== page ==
I'm putting these together since they go hand-in-hand. I bought the domain from namecheap. Of course I could've bought it through Route53...but its, y'know, cheaper on NameCheap. Though through 53 had to get an SSL certificate. Then used CloudFront to redirect all http traffic to https using the SSL certificate. The SSL certificate process was irritating as far as the verification process goes since NameCheap is finicky with how you enter the CNAMES into the host records. Eventually I figured out the issue and was verified. I then had to go back into 53 to add some more settings so everything redirected like it should.

#6-10 Backend - The Nightmare Begins
These parts of the challenge, Javascript, DynamoDB, setting up the API, and Python were the most difficult part of the challenge since it was foreign territory (though Python less so, it was mostly just getting my code to work). I started with setting up DynamoDB and creating a lambda function using python. I created a table and gave the table some items to store data that would be delivered from the lambda function. I wrote the lambda function, saved it, created an API and tried to run it but I kept getting errors like it wasn't running at all. I found out that I had to click deploy in the lambda function before the API could run it! Of course it didn't work on the first try so I had to modify and test the code several times before it was able to increment by one successfully. Of course I still had to invoke it in my HTML file which is where the Javascript came in. I then ran into another wasn't updating on the webpage!

I banged my head against the desk for a while wondering what was going on, I saw I was able to see it was incrementing like it should but it kept saying undefined on the webpage so what was wrong? Luckily I was in the discord for the challenge, I searched and found out about the CORS issue...and sure enough I had that error. I had to update my lambda function and enable CORS and was finally able to get the counter to display correctly. This was probably the most frustrating part of the challenge but at the same time I learned a lot and still had fun.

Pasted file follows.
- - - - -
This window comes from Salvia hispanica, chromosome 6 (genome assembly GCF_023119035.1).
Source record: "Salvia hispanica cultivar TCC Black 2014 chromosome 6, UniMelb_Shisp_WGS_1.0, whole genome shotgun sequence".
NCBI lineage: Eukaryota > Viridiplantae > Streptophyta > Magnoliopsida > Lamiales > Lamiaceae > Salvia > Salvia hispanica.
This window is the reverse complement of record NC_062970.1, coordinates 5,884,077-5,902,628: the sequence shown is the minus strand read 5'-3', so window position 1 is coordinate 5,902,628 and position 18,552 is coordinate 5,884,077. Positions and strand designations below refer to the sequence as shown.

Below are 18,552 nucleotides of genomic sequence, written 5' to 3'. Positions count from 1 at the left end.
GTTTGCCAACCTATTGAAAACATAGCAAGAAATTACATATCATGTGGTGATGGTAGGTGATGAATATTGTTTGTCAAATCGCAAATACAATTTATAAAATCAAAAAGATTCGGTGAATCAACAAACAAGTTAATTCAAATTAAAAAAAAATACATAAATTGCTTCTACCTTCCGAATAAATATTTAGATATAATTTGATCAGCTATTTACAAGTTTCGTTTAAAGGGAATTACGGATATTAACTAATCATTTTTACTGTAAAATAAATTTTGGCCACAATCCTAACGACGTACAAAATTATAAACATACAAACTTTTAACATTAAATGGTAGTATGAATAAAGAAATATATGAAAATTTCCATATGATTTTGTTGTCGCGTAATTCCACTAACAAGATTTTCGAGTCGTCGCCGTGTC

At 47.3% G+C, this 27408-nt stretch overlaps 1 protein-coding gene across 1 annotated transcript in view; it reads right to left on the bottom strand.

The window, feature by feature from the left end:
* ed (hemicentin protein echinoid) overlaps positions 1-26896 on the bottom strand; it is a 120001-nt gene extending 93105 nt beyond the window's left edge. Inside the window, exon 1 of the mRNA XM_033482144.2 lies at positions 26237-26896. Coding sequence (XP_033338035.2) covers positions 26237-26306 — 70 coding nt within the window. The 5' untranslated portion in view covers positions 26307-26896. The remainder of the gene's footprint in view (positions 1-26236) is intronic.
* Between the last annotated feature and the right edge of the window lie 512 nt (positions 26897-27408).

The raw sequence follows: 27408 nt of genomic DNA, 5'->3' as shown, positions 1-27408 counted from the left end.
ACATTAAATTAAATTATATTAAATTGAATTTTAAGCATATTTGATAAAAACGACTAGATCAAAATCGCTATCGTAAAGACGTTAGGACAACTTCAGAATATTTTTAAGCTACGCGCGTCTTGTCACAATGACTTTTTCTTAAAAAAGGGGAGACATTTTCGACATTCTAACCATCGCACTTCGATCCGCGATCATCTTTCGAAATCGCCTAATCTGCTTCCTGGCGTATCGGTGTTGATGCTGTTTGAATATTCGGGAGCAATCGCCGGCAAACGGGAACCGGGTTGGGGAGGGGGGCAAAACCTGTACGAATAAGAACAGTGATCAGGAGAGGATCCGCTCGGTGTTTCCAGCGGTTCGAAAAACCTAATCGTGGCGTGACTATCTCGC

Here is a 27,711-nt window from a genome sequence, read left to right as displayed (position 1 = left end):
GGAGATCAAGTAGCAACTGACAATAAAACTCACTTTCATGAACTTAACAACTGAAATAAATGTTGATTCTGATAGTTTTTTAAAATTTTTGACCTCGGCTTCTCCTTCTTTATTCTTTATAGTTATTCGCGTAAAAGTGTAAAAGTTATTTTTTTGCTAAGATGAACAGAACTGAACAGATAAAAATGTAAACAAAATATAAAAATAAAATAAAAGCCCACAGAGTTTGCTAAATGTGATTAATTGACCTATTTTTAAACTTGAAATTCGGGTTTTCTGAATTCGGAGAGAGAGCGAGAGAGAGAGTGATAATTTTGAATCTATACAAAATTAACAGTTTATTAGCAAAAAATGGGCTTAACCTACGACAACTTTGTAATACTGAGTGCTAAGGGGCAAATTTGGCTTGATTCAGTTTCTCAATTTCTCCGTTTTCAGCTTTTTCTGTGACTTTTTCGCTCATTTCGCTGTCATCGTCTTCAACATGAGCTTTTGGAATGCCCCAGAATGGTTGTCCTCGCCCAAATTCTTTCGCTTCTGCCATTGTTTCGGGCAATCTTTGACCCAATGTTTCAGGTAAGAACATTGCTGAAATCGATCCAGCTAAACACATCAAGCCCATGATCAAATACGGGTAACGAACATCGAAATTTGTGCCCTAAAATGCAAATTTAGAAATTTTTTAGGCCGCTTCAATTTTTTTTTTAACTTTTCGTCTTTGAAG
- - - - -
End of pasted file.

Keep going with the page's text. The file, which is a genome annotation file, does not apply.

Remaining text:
#11-15 The Finish Line
So for the last portion of the challenge, I had to implement a test against my python code to make sure that it works as it should every time I update it. I then realized I wish I had started here first since I'd need to use IaC to deploy and configure all my resources. Reading I found that I could use SAM but instead I used Terraform/Terraform Cloud since I remember that's what many people use. I tore down almost everything that I did in the AWS console and redid everything using Terraform. I had to setup the API tokens, make a variable set using my AWS credentials and followed the tutorial on how to setup github actions and then I applied it to this challenge. I also used this resource to make a simple test. After that it was just setting up repositories for both my back end and front end.

#16 Closing Thoughts
And here is my final result. I had a great time completing this challenge and I learned quite a bit. This was completed over two months, admittedly there were times I was irritated and gave up but I'm glad I didn't and persevered. My next goal is to learn up more on Terraform and make another project with Kubernetes